C) I’m grateful for new beginnings.  There’s nothing quite like giving it all you’ve got – and falling flat on your face.  I mean, that’s sucky.  Majorly sucky.  I still don’t quite believe that you can’t fix things you’ve mucked up.  I mean, I really, honestly, mostly, almost 100% believe that no mistakes are unfixable.   You just have to have the guts to pick it all up and go again.  Maybe more slowly this time.  My mum once gave me some advice that I didn’t quite understand at the time- not seeing just how well she sees me.

“Hasten slowly, Sarah,” she told me.  This is only becoming more and more applicable to my life I think.  But that doesn’t mean that working for something and not giving up isn’t worth it – I think it’s worth every bit of energy you have.  If you want something, go get it.  That’s what I say.  If you miss out the first time, don’t dwell on it.  Find a new beginning.

Finally some wise words to part with;

If you can keep your head when all about you Are losing theirs and blaming it on you; If you can trust yourself when all men doubt you, But make allowance for their doubting too; If you can wait and not be tired by waiting, Or being lied about, don’t deal in lies, Or being hated, don’t give way to hating, And yet don’t look too good, nor talk too wise:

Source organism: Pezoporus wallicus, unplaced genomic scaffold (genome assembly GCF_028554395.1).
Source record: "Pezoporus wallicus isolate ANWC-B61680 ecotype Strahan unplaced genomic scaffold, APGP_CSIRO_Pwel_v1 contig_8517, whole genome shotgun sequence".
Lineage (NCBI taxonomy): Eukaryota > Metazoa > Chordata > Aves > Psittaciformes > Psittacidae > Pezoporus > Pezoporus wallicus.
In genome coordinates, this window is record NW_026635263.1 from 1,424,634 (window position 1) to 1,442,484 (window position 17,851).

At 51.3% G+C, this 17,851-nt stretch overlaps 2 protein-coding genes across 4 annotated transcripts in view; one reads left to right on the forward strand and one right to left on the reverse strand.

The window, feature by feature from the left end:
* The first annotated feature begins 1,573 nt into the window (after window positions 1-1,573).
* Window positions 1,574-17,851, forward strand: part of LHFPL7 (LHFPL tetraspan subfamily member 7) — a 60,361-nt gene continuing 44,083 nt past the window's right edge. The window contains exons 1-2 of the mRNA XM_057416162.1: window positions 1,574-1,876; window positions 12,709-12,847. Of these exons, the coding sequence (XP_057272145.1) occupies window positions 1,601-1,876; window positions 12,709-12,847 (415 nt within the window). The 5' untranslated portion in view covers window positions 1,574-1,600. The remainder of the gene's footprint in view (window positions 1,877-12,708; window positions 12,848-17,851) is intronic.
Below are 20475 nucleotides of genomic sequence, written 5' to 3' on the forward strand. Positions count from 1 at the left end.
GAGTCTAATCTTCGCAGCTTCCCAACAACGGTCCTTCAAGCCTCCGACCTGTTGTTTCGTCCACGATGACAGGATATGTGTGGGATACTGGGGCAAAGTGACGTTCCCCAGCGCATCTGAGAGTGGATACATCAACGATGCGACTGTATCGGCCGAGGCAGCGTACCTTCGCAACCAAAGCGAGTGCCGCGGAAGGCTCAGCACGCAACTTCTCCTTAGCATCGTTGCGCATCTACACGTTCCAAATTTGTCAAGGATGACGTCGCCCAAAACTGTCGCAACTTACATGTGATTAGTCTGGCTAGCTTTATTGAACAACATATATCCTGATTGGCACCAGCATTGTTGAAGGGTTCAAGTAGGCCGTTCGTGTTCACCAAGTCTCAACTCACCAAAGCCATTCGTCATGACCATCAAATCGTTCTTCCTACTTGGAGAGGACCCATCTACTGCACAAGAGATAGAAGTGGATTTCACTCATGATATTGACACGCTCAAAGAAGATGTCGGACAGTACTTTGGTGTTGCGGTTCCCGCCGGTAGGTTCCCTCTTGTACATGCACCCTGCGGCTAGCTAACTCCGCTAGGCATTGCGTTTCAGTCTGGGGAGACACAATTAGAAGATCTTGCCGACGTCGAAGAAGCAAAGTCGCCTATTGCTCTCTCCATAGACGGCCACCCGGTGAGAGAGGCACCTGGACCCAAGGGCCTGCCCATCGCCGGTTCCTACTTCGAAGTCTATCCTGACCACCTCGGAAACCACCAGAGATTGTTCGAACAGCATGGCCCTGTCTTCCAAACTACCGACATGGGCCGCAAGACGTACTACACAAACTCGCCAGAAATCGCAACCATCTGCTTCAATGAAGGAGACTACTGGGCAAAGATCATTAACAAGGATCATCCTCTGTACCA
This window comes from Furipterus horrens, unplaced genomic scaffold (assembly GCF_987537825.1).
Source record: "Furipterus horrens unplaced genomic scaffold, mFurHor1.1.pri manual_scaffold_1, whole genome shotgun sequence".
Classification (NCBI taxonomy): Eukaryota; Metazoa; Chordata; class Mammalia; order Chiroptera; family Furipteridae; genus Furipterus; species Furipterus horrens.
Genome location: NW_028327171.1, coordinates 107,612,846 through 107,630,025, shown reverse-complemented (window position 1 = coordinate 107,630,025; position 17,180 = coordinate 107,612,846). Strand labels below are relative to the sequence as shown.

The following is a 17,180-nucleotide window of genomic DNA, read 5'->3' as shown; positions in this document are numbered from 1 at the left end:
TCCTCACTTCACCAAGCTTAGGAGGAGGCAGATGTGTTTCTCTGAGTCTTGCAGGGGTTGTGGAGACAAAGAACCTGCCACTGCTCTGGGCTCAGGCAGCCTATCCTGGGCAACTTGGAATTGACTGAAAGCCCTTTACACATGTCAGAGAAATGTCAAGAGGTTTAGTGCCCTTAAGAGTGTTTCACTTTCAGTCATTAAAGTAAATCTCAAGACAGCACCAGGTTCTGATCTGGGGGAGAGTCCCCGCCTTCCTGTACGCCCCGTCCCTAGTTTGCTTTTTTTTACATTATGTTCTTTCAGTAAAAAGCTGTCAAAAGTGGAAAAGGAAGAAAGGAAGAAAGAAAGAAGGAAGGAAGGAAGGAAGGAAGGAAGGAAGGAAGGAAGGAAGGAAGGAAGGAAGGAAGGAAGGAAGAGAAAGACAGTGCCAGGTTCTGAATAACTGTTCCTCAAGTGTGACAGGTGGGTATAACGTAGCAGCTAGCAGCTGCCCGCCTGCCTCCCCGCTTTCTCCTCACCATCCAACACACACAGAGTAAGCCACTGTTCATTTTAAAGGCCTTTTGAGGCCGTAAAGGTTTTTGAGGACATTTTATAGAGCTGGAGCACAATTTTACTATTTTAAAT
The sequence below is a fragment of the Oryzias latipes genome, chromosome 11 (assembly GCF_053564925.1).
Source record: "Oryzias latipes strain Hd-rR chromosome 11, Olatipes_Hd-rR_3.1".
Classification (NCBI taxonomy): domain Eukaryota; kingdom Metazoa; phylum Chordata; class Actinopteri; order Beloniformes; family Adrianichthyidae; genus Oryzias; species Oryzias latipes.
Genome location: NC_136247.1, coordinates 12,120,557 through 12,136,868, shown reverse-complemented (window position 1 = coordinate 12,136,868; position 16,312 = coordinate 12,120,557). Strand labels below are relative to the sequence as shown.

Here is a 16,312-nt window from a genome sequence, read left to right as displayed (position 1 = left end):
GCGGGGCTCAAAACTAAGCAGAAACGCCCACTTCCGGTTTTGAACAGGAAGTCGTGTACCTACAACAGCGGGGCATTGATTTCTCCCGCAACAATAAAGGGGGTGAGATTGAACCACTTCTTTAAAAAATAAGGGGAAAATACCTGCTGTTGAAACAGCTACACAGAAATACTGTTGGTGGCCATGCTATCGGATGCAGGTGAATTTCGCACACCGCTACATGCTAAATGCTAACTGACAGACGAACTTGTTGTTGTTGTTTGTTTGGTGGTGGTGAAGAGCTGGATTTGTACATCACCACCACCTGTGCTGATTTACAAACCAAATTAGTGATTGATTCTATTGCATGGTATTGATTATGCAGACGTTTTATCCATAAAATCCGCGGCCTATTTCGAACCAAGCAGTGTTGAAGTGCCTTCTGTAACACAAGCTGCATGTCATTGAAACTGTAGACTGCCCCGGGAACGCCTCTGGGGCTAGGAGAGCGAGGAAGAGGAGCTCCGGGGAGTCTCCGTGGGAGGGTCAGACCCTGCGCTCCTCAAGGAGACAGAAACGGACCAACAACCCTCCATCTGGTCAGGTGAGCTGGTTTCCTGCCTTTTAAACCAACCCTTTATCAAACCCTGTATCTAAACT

If you can dream — and not make dreams your master; If you can think — and not make thoughts your aim; If you can meet with Triumph and Disaster And treat those two impostors just the same; If you can bear to hear the truth you’ve spoken Twisted by knaves to make a trap for fools, Or watch the things you gave your life to, broken, And stoop and build them up with worn-out tools;

If you can make one heap of all your winnings And risk it on one turn of pitch-and-toss, And lose, and start again at your beginnings And never breathe a word about your loss; If you can force your heart and nerve and sinew To serve your turn long after they are gone, And so hold on when there is nothing in you Except the Will which says to them: “Hold on!”